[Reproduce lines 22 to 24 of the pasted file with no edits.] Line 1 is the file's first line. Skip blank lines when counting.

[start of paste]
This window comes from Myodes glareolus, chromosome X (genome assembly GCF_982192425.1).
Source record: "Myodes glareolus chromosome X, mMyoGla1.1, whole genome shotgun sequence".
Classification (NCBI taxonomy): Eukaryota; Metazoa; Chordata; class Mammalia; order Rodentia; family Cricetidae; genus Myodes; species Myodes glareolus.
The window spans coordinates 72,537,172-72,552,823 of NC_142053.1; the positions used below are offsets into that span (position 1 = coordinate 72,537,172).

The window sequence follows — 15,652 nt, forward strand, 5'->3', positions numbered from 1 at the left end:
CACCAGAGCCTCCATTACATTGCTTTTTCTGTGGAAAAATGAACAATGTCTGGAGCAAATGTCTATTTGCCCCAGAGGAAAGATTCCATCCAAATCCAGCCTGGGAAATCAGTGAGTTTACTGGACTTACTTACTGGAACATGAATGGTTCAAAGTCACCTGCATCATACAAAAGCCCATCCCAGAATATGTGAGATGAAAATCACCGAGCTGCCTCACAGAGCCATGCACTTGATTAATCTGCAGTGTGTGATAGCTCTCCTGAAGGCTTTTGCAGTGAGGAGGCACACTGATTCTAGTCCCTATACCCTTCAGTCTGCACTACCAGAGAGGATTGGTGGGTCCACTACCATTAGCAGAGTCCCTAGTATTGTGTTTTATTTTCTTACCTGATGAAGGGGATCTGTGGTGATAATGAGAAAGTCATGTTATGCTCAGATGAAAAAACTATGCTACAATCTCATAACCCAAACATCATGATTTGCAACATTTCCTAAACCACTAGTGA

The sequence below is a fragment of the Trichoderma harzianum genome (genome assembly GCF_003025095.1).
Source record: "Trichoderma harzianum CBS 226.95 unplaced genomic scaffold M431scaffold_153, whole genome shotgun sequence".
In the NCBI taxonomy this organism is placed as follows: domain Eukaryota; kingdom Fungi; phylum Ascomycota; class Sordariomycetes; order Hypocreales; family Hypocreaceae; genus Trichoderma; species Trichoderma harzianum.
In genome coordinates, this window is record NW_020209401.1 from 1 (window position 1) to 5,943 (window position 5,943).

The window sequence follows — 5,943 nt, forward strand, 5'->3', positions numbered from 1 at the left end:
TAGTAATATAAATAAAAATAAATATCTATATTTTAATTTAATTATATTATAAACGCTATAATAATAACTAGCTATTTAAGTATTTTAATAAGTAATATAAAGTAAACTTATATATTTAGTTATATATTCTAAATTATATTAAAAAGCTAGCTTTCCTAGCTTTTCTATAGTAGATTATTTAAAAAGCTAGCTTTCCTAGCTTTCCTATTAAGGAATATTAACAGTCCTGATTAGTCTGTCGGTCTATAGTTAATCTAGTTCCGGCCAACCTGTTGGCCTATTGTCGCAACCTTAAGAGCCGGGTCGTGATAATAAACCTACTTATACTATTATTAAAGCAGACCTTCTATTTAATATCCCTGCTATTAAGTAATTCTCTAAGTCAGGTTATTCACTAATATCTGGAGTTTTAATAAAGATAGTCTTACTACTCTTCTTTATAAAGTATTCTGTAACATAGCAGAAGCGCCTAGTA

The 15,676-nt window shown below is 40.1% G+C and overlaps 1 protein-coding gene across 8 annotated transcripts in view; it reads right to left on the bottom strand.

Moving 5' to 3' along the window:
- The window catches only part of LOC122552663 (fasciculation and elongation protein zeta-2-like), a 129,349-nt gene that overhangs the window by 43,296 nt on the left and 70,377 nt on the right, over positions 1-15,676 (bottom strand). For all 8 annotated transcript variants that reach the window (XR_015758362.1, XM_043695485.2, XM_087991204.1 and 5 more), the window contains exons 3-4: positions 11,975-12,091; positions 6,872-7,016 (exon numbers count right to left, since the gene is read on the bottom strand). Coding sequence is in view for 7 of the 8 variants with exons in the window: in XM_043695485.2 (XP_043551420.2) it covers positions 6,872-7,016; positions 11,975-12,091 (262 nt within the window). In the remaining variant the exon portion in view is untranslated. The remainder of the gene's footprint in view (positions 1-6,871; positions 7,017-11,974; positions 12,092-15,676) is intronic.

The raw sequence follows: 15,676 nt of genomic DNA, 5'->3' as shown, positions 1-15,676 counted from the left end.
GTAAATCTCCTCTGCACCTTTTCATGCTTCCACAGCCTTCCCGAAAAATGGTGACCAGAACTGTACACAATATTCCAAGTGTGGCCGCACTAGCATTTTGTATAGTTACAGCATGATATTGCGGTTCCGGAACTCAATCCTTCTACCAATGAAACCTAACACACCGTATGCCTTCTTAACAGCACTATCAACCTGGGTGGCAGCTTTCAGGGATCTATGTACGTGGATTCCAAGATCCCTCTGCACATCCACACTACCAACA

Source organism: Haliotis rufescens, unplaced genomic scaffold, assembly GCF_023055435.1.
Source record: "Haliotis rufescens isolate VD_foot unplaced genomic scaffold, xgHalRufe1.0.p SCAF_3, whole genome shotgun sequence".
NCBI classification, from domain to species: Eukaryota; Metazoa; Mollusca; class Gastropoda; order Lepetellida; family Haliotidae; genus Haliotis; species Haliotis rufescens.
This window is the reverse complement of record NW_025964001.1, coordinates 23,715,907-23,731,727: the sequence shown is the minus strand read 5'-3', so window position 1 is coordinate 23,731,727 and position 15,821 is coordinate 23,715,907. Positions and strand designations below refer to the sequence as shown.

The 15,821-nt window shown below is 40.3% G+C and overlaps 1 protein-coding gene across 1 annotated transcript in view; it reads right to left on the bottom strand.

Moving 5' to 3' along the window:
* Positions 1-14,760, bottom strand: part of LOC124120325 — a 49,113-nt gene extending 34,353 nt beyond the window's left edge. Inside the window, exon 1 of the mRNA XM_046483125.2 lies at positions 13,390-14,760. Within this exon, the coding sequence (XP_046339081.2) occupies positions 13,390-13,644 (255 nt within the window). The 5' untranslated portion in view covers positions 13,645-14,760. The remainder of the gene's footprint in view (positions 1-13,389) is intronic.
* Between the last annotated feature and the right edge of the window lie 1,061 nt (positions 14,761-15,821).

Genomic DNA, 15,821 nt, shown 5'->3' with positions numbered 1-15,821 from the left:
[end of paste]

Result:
The 15,821-nt window shown below is 40.3% G+C and overlaps 1 protein-coding gene across 1 annotated transcript in view; it reads right to left on the bottom strand.

Moving 5' to 3' along the window:
* Positions 1-14,760, bottom strand: part of LOC124120325 — a 49,113-nt gene extending 34,353 nt beyond the window's left edge. Inside the window, exon 1 of the mRNA XM_046483125.2 lies at positions 13,390-14,760. Within this exon, the coding sequence (XP_046339081.2) occupies positions 13,390-13,644 (255 nt within the window). The 5' untranslated portion in view covers positions 13,645-14,760. The remainder of the gene's footprint in view (positions 1-13,389) is intronic.